54. Setting Goals, Yvonne Lehman

THANKS to each of these for GIVING

MERRY CHRISTMAS 

Yvonne Lehman is an award-winning, best-selling author of more than 3,000,000 books in print, who founded and directed the Blue Ridge Mountains Christian Writers Conference for 25 years, is now director of the Blue Ridge “Autumn in the Mountains” Novelist Retreat. She mentors for the Christian Writers Guild. She earned a Master’s Degree in English from Western Carolina University and has taught English and Creative Writing on the college level. Her latest releases include eight ebooks for Barbour’s Truly Yours line and a Harlequin/Heartsong series set in Savannah GA: The Caretaker’s Son, Lessons in Love, Seeking Mr. Perfect, (released in March, August, & November 2013). Her 50th novel is Hearts that Survive – A Novel of the TITANIC

Tuesday, December 22, 2015

Do You Write for Yourself?



by Alton Gansky

Have you ever written for yourself? We are programmed to keep the reader in mind, to produce something that reaches the largest audience. That makes good business sense, but does it make artistic sense? In the Christian publishing world, we are “other focused.” We want to touch the hearts of others. Understandable. It’s even commendable. I make no complaint about that but I still must ask, Would you write something just for yourself? Something that satisfies your mind and soul? Something that is unlikely to draw a huge readership?

I’ve been at work on a nonfiction project that is unlikely to take the world by storm. (I know this blog is about novels, but bear with me.) Sometime ago, I wrote 30 Events That Shaped the Church for Baker Books (I love working with those people). The book and its predecessor 60 People Who Shaped the Church we designed for the casual reader, not history buffs, and I was asked to use as much fiction technique as possible to make the reading easier. For the 30 Events book I wrote a chapter on the Scopes “Monkey” Trial and fell in love with the topic. During my research I discovered that history has treated William Jennings Bryan, three-time candidate for president of the United States and former Secretary of State under Woodrow Wilson, badly and most unfairly. Bryan had been part of the prosecution team. Add to that, the tragedy of his death five days after the trial ended endeared the sixty-five-year-old to my heart. There was another tragedy: Scopes lawyers, Clarence Darrow being the most prominent, out maneuvered the prosecution in a way that meant Bryan could not address the jury with closing remarks. It was the primary reason Bryan was there.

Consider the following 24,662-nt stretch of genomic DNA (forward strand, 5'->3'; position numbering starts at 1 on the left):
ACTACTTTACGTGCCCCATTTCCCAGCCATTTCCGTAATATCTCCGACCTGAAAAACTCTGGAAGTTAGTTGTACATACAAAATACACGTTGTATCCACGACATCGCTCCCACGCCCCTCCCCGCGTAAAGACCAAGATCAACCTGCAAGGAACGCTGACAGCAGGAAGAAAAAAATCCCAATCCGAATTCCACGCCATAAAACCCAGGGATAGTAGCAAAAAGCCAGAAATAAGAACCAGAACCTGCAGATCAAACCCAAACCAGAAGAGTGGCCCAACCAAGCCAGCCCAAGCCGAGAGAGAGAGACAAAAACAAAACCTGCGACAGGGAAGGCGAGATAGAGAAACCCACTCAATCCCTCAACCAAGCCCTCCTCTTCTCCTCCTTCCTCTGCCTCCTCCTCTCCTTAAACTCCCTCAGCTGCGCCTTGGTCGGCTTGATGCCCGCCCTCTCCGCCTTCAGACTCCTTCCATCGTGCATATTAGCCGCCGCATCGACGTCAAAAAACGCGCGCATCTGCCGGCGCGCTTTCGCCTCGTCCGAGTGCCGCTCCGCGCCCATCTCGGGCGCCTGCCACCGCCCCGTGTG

Bryan was one of the country’s great orators and he was denied the opportunity to use his skill in the case. It was the only speech he had written that he could not deliver. Instead, in the five days of life he had left he arranged for the speech to be published. Since that time, Bryan’s reputation has taken a beating from those who know nothing of the trial or the man.

My project? I’m republishing that speech with comments to help twenty-first century readers understand the thinking of 1925 southern America and the first major clash between evolutionists and anti-evolutionists. I have been spending hours dissecting, analyzing and reflecting on the unspoken speech, adding comments so readers will see the full picture.

I can see you stifling yawns. That’s my point. I doubt there are many people who want to cozy up to such a book, yet, I’m writing it anyway. Why? First, I could be wrong (it’s happened several times) and there might be more people interested than I imagine. Second, it feeds my soul. I’m loving everything about the work. Perhaps it’s because I might do a little something to bolster an important man’s image and portray him in a proper, and truthful light (no he wasn’t perfect).

All of that to say, I have moments when I wonder if I’m misusing my time working on something that may only bring meaning to me and a handful of others. Maybe I am, but I don’t care. Sometimes it is more important to try and make a difference than make a profit.



Alton Gansky is the author of around 45 books, fiction and nonfiction. This is not his first strange idea.